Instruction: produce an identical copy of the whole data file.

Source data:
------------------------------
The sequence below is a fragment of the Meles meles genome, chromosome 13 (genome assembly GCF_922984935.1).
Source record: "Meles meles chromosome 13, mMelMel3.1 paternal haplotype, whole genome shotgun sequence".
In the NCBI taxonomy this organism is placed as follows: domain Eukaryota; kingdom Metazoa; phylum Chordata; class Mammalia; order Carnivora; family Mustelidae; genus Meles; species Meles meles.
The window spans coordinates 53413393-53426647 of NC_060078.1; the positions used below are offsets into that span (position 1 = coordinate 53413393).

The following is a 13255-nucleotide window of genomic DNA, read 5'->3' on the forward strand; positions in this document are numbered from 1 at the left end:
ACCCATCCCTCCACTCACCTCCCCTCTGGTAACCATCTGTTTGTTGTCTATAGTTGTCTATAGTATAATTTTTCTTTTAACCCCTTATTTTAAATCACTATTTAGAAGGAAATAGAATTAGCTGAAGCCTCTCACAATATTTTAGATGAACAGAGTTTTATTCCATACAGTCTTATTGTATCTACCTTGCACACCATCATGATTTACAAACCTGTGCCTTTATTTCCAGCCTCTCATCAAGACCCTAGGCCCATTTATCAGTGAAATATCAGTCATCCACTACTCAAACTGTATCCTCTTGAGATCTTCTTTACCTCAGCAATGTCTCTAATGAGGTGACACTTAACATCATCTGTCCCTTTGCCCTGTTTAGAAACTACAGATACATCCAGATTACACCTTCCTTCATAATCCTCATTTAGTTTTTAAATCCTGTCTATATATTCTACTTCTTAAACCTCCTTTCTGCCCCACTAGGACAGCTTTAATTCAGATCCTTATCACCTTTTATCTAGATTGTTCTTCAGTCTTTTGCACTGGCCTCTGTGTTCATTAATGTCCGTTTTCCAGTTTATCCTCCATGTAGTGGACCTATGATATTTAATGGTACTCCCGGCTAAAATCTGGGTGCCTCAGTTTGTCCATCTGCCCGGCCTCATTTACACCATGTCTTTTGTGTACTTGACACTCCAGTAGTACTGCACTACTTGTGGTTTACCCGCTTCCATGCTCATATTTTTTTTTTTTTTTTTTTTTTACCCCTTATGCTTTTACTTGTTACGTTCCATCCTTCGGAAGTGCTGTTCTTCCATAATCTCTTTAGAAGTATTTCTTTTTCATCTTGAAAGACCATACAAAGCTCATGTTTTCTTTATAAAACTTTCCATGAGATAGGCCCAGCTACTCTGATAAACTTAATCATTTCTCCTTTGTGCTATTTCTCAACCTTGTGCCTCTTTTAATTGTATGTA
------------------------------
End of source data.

The sequence below is a fragment of the Meles meles genome, chromosome 13 (genome assembly GCF_922984935.1).
Source record: "Meles meles chromosome 13, mMelMel3.1 paternal haplotype, whole genome shotgun sequence".
In the NCBI taxonomy this organism is placed as follows: domain Eukaryota; kingdom Metazoa; phylum Chordata; class Mammalia; order Carnivora; family Mustelidae; genus Meles; species Meles meles.
The window spans coordinates 53413393-53426647 of NC_060078.1; the positions used below are offsets into that span (position 1 = coordinate 53413393).

The following is a 13255-nucleotide window of genomic DNA, read 5'->3' on the forward strand; positions in this document are numbered from 1 at the left end:
ACCCATCCCTCCACTCACCTCCCCTCTGGTAACCATCTGTTTGTTGTCTATAGTTGTCTATAGTATAATTTTTCTTTTAACCCCTTATTTTAAATCACTATTTAGAAGGAAATAGAATTAGCTGAAGCCTCTCACAATATTTTAGATGAACAGAGTTTTATTCCATACAGTCTTATTGTATCTACCTTGCACACCATCATGATTTACAAACCTGTGCCTTTATTTCCAGCCTCTCATCAAGACCCTAGGCCCATTTATCAGTGAAATATCAGTCATCCACTACTCAAACTGTATCCTCTTGAGATCTTCTTTACCTCAGCAATGTCTCTAATGAGGTGACACTTAACATCATCTGTCCCTTTGCCCTGTTTAGAAACTACAGATACATCCAGATTACACCTTCCTTCATAATCCTCATTTAGTTTTTAAATCCTGTCTATATATTCTACTTCTTAAACCTCCTTTCTGCCCCACTAGGACAGCTTTAATTCAGATCCTTATCACCTTTTATCTAGATTGTTCTTCAGTCTTTTGCACTGGCCTCTGTGTTCATTAATGTCCGTTTTCCAGTTTATCCTCCATGTAGTGGACCTATGATATTTAATGGTACTCCCGGCTAAAATCTGGGTGCCTCAGTTTGTCCATCTGCCCGGCCTCATTTACACCATGTCTTTTGTGTACTTGACACTCCAGTAGTACTGCACTACTTGTGGTTTACCCGCTTCCATGCTCATATTTTTTTTTTTTTTTTTTTTTTACCCCTTATGCTTTTACTTGTTACGTTCCATCCTTCGGAAGTGCTGTTCTTCCATAATCTCTTTAGAAGTATTTCTTTTTCATCTTGAAAGACCATACAAAGCTCATGTTTTCTTTATAAAACTTTCCATGAGATAGGCCCAGCTACTCTGATAAACTTAATCATTTCTCCTTTGTGCTATTTCTCAACCTTGTGCCTCTTTTAATTGTATGTA